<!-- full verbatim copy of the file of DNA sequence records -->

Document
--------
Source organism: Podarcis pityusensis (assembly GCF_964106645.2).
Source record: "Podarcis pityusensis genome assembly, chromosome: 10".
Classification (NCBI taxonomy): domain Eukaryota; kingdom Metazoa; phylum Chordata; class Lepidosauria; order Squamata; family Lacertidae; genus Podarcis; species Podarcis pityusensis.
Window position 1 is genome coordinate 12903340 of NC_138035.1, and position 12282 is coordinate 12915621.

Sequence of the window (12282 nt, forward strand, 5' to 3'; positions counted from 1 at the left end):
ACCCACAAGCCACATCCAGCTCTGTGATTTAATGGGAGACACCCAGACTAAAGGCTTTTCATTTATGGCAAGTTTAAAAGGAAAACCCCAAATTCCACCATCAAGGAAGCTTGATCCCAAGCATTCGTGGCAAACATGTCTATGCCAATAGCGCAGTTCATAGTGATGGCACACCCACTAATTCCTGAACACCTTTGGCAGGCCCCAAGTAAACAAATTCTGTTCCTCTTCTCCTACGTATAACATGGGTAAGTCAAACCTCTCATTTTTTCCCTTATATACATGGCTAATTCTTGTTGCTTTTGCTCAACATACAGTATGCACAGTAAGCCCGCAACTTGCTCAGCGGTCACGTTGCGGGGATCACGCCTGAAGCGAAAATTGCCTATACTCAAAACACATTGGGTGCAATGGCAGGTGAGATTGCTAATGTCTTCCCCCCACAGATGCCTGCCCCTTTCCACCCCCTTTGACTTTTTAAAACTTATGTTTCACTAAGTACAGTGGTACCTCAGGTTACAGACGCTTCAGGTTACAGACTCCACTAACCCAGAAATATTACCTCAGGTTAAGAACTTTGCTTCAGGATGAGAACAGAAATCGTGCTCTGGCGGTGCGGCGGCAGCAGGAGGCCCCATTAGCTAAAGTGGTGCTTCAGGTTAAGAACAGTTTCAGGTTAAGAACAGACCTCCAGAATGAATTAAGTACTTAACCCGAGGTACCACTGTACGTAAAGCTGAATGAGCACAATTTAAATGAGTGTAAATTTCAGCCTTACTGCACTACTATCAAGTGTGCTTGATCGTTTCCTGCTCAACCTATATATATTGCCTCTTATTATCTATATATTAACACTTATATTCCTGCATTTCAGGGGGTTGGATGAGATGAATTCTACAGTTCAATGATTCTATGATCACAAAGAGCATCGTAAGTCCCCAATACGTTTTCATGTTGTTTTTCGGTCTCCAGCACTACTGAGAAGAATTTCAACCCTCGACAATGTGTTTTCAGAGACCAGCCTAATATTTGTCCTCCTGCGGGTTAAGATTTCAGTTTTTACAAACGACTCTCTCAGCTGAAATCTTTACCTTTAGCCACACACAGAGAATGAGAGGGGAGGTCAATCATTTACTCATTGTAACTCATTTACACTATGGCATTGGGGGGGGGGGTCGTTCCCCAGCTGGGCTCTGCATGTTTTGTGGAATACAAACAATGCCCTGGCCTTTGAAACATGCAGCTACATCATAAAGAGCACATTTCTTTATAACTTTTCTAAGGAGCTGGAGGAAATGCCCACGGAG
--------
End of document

Source organism: Podarcis pityusensis (assembly GCF_964106645.2).
Source record: "Podarcis pityusensis genome assembly, chromosome: 10".
Classification (NCBI taxonomy): domain Eukaryota; kingdom Metazoa; phylum Chordata; class Lepidosauria; order Squamata; family Lacertidae; genus Podarcis; species Podarcis pityusensis.
Window position 1 is genome coordinate 12903340 of NC_138035.1, and position 12282 is coordinate 12915621.

Sequence of the window (12282 nt, forward strand, 5' to 3'; positions counted from 1 at the left end):
ACCCACAAGCCACATCCAGCTCTGTGATTTAATGGGAGACACCCAGACTAAAGGCTTTTCATTTATGGCAAGTTTAAAAGGAAAACCCCAAATTCCACCATCAAGGAAGCTTGATCCCAAGCATTCGTGGCAAACATGTCTATGCCAATAGCGCAGTTCATAGTGATGGCACACCCACTAATTCCTGAACACCTTTGGCAGGCCCCAAGTAAACAAATTCTGTTCCTCTTCTCCTACGTATAACATGGGTAAGTCAAACCTCTCATTTTTTCCCTTATATACATGGCTAATTCTTGTTGCTTTTGCTCAACATACAGTATGCACAGTAAGCCCGCAACTTGCTCAGCGGTCACGTTGCGGGGATCACGCCTGAAGCGAAAATTGCCTATACTCAAAACACATTGGGTGCAATGGCAGGTGAGATTGCTAATGTCTTCCCCCCACAGATGCCTGCCCCTTTCCACCCCCTTTGACTTTTTAAAACTTATGTTTCACTAAGTACAGTGGTACCTCAGGTTACAGACGCTTCAGGTTACAGACTCCACTAACCCAGAAATATTACCTCAGGTTAAGAACTTTGCTTCAGGATGAGAACAGAAATCGTGCTCTGGCGGTGCGGCGGCAGCAGGAGGCCCCATTAGCTAAAGTGGTGCTTCAGGTTAAGAACAGTTTCAGGTTAAGAACAGACCTCCAGAATGAATTAAGTACTTAACCCGAGGTACCACTGTACGTAAAGCTGAATGAGCACAATTTAAATGAGTGTAAATTTCAGCCTTACTGCACTACTATCAAGTGTGCTTGATCGTTTCCTGCTCAACCTATATATATTGCCTCTTATTATCTATATATTAACACTTATATTCCTGCATTTCAGGGGGTTGGATGAGATGAATTCTACAGTTCAATGATTCTATGATCACAAAGAGCATCGTAAGTCCCCAATACGTTTTCATGTTGTTTTTCGGTCTCCAGCACTACTGAGAAGAATTTCAACCCTCGACAATGTGTTTTCAGAGACCAGCCTAATATTTGTCCTCCTGCGGGTTAAGATTTCAGTTTTTACAAACGACTCTCTCAGCTGAAATCTTTACCTTTAGCCACACACAGAGAATGAGAGGGGAGGTCAATCATTTACTCATTGTAACTCATTTACACTATGGCATTGGGGGGGGGGGTCGTTCCCCAGCTGGGCTCTGCATGTTTTGTGGAATACAAACAATGCCCTGGCCTTTGAAACATGCAGCTACATCATAAAGAGCACATTTCTTTATAACTTTTCTAAGGAGCTGGAGGAAATGCCCACGGAG